Gears of War: Same old game done right.

Cruising around in my local Blockbuster, I ran to the XBox 360 section and lo! I found an available copy of Gears of War. I’d heard quite a lot about this game and how much fun it is, so I scooped it up and figured it might make an entertaining pastime. After spending a week almost drooling on my controller, I can say with full confidence that Gears of War is a damned good time.
In essence it’s the same old game, with the same old story – aliens invade the earth, there’s different sized aliens of different power, and you and a rag-tag band of futuristic soldiers are tasked with blowing stuff up on a war-ravaged post-apocalyptic earth. You get some pretty neat weapons to blow stuff up with, and they operate with satisfying destructiveness. There are ammo packs indiscriminately (and glowingly) distributed across the battlefield. Same game we’ve played a hundred thousand times and wished for the days of GoldenEye. But with Gears of War there’s so much more.
The controls are incredibly intuitive. You can (easily) take cover and roll between barricades to effectively inch up on your opponents. You can blind fire. You can aim from cover. The combat options really are unbelievably well thought out and implemented, and the controls are so good it quickly becomes second nature to flip around cover, dodge, and shoot.
The graphics are absurdly good. Granted, it’s on the XBox 360, so you’re pretty much guaranteed next-gen above-average graphics, but even by those standards the graphics quality of Gears of War is pretty ridiculous. The overall feel is a little stylized – the soldiers are all hugenormous armored bodies – but realism isn’t really the goal here. There’s big guns involved and we want big things to blow up, so it all works out. Talking about big things, some of the ‘bad guys’ are excellently huge and a lot of fun to blow up. Your ‘standard’ weapon has a chainsaw attached to it like a bayonet. Memories of Doom come flooding back… mmmmm….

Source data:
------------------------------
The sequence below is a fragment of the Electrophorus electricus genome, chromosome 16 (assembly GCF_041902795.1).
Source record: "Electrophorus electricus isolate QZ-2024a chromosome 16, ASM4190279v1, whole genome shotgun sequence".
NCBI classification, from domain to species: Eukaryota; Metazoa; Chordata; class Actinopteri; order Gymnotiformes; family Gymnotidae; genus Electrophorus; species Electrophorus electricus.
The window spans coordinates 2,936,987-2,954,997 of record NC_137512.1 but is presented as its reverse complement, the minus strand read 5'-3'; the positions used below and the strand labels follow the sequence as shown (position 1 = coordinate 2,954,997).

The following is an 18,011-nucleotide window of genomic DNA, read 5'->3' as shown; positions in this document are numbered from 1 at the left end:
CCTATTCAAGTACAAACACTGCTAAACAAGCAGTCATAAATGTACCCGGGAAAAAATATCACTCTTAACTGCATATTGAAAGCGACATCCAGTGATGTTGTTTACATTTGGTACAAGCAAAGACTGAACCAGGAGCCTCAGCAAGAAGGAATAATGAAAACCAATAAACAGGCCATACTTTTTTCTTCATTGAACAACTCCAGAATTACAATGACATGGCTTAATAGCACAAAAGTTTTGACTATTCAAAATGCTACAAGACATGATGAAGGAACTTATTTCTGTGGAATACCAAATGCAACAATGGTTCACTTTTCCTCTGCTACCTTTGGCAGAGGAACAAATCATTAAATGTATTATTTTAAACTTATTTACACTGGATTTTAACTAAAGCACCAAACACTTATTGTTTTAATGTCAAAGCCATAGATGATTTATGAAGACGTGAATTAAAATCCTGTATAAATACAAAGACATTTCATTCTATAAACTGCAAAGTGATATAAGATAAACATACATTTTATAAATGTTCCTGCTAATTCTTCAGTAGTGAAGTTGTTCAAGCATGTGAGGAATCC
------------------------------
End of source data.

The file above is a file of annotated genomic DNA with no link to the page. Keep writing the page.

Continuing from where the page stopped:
Good use and rendering of atmospheric elements (darkness, shadows, fog, smoke, etc) to create ambience and mood. The sets are detailed and very well put together with lots of cover and great tactical options. This is one of the features that I like the best about the game, and that has been very lightly touched upon by other reviews of the game. There’s a great deal of tactical depth in the game, especially considering how simplified the squad commands were made. Your squad-mates hold their own (mostly) in combat and *will* usually take out the enemy, leaving you to pull flanking maneuvers, bunkering attacks, charges, and pretty much anything you might see on, believe it or not, a paintball field. This aspect of the game is *really* felt in the multiplayer (as it would be in any multi-player game), but it’s extremely nice to see it effectively implemented in the single-player game.
All in all, a wonderfully addictive, wonderfully rendered, wonderfully put together game. More than a rental, I would tag this as a ‘buy’, which, because of the ridiculous price of XBox 360 games and the majority of them having relatively low replay value, is high praise from me indeed.

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